Undergraduate Student Organization Adviser Responsibilities
Guidelines for Undergraduate Student Organization Advisers
Thank you for agreeing to become an adviser for an undergraduate student organization!
Here are some commonly asked questions about the requirements and responsibilities of student organization Advisers.
Who is eligible to be an Adviser?
Any AUA full-time faculty or staff member may serve as an Adviser for one or more undergraduate student organizations.
What is the time commitment for being an Adviser?
This is up to you. If you choose to attend all meetings and events, it could be 1-4 hours per week. If you choose to meet with the organization’s officers and attend occasional events, it could be as little as 1-4 hours per month. You may choose to allow students to drop by your office at any time or may ask them to schedule appointments. Your availability should be made clear to your student organization from the start.
What are the responsibilities of an Adviser?
This area is also flexible and should be discussed between the student organizations and yourself.
Advisers are encouraged to attend student organization’s meetings and events as time allows, assist the student organization in transitioning and training officers, understanding university policies and resolving potential conflicts. There are no financial or monetary responsibilities associated with being an adviser.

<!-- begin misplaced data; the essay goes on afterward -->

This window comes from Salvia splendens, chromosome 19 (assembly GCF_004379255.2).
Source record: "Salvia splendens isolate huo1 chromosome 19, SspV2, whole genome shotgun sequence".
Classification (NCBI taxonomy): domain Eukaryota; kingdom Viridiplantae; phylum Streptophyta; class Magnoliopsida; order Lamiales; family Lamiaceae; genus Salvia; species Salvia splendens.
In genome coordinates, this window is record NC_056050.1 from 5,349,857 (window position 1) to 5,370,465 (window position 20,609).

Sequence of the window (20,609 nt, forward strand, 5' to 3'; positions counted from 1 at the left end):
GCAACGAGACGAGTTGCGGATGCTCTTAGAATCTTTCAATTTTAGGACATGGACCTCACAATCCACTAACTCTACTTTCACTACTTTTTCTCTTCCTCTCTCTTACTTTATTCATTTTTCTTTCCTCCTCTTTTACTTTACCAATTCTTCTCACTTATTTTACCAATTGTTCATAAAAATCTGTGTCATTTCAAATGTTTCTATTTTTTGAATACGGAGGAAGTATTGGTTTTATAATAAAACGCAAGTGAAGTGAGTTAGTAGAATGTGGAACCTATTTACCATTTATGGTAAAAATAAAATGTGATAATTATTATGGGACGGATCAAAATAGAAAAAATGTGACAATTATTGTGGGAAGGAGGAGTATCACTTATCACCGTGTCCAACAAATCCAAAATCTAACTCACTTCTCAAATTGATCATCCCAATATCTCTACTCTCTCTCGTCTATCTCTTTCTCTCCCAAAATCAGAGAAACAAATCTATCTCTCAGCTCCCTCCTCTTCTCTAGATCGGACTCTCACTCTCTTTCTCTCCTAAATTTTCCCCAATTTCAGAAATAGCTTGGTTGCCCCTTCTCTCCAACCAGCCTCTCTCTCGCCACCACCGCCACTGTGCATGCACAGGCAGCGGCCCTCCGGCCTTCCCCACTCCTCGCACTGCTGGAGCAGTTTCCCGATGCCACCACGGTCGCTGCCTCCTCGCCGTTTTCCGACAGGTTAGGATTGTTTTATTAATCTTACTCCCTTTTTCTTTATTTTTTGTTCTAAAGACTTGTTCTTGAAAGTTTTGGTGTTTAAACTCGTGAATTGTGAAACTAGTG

Advisers cannot make room reservations or any other arrangements for their student organizations; student club organizers should make arrangements for themselves based on the procedures designed for them. Please see the room scheduling procedure for more information.
What are the benefits to being an Adviser?
There are many benefits to serving as an Adviser. As a student organization adviser, you will have an opportunity to interact closely with a group of students, often in a capacity very different from your regular job. We hope that you will find the position rewarding because you will have a chance to make a positive impact on students. You may develop new skill sets that can assist you in your current jobs. Last but not least, being a club adviser, you will feel a greater connectedness to the university as a whole.
Can I be held responsible for my student organization’s mistakes?
You are there to help the student organization make sound decisions, but ultimately, the students are responsible for those decisions. As long as you are partaking in official student organization meetings or events, you are insured by the university in the role of an Adviser. Use your best judgment in deciding which activities you would like to attend.
It is not recommended to transport students in your own vehicle at any time, as your personal insurance would have to cover any incidents.
Can I be paid to serve as an Adviser?
No, university employees cannot be paid to serve as Advisers.